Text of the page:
- Pronunciations have now been added to the articles for Woughton and Loughton: apparently, they're 'wufton' and 'lowton' (same pronounciation as in Slough). We're still in the dark about Broughton, but I'd guess that it's probably pronounced like the English word 'brought'. Terraxos (talk) 22:14, 22 January 2008 (UTC)
This one seems to be missing, isn't it? Here the "gh" makes an /h/ sound. /loʊhid/. At least that's how it's pronounced in the Vancouver area of BC, Canada, where a highway and some nearby neighbourhoods use the name.188.8.131.52 (talk) 08:08, 4 April 2010 (UTC)
In the note below the list about the different pronunciations of "slough", this example: "sloo" (as in, "a whole slough of problems") is not correct -- "slough" is a variant of "slew" and is pronounced the same way, but it is a different meaning of "slew". It means a muddy bog, not a large number -- see http://www.merriam-webster.com/dictionary/slough (definition 1) and http://www.merriam-webster.com/dictionary/slew (definition 4). It doesn't really lend itself to a handy phrase like "a whole slew of problems" though ("slogging through a slough"?), but maybe a smarter person than I could come up with something!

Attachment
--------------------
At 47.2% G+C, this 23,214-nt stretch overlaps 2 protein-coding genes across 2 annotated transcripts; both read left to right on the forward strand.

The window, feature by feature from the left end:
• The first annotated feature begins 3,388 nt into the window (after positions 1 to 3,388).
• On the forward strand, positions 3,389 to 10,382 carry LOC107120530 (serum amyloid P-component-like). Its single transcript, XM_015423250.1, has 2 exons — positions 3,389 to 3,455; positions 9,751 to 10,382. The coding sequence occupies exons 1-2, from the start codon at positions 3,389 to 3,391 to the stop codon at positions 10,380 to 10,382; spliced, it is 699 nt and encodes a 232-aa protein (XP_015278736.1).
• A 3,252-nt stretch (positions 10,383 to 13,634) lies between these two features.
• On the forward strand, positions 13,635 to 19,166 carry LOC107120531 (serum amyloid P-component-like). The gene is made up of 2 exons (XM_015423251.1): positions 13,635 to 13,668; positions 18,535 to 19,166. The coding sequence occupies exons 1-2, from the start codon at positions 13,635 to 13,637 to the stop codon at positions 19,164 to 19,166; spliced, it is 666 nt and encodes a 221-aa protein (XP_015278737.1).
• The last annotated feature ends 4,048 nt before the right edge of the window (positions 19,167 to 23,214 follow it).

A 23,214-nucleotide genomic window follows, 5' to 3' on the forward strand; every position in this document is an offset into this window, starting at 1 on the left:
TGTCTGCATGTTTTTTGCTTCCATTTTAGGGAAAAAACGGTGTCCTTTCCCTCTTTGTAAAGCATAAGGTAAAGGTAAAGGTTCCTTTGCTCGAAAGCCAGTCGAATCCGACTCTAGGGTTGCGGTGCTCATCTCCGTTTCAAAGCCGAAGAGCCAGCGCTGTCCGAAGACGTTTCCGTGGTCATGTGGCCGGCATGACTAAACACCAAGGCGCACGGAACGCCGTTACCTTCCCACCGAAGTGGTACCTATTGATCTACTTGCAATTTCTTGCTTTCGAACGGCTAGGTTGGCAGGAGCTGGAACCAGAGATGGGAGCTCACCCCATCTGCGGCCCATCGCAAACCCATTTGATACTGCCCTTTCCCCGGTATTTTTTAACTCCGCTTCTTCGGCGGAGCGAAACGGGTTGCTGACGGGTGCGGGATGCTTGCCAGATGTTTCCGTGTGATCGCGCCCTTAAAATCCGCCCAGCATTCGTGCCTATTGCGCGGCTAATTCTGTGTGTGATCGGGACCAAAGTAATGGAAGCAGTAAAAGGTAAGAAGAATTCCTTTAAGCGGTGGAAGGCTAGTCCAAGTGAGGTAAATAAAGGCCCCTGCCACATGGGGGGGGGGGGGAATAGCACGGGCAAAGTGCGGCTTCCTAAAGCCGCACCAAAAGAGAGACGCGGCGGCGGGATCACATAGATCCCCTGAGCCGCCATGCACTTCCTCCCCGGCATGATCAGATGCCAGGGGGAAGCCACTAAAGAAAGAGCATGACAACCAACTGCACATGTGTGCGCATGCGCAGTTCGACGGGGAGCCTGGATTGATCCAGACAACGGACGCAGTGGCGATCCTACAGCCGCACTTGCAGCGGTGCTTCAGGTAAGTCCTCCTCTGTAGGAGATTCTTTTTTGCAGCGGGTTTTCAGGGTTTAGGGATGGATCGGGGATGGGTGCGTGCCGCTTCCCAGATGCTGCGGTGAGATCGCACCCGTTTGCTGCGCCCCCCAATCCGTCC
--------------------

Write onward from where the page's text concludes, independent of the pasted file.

* "hiccup" instead of folk etymology "hiccough" * "not" or "naught" instead of archaic "nought" * "hock" instead of "hough"
How is 'nought' archaic? I was under the impression that it was a common, everyday word referring to the mathematical concept 0. Or has the place-value numerical system been replaced with Roman numerals or the like since I last looked? 184.108.40.206 (talk) 08:29, 5 August 2008 (UTC)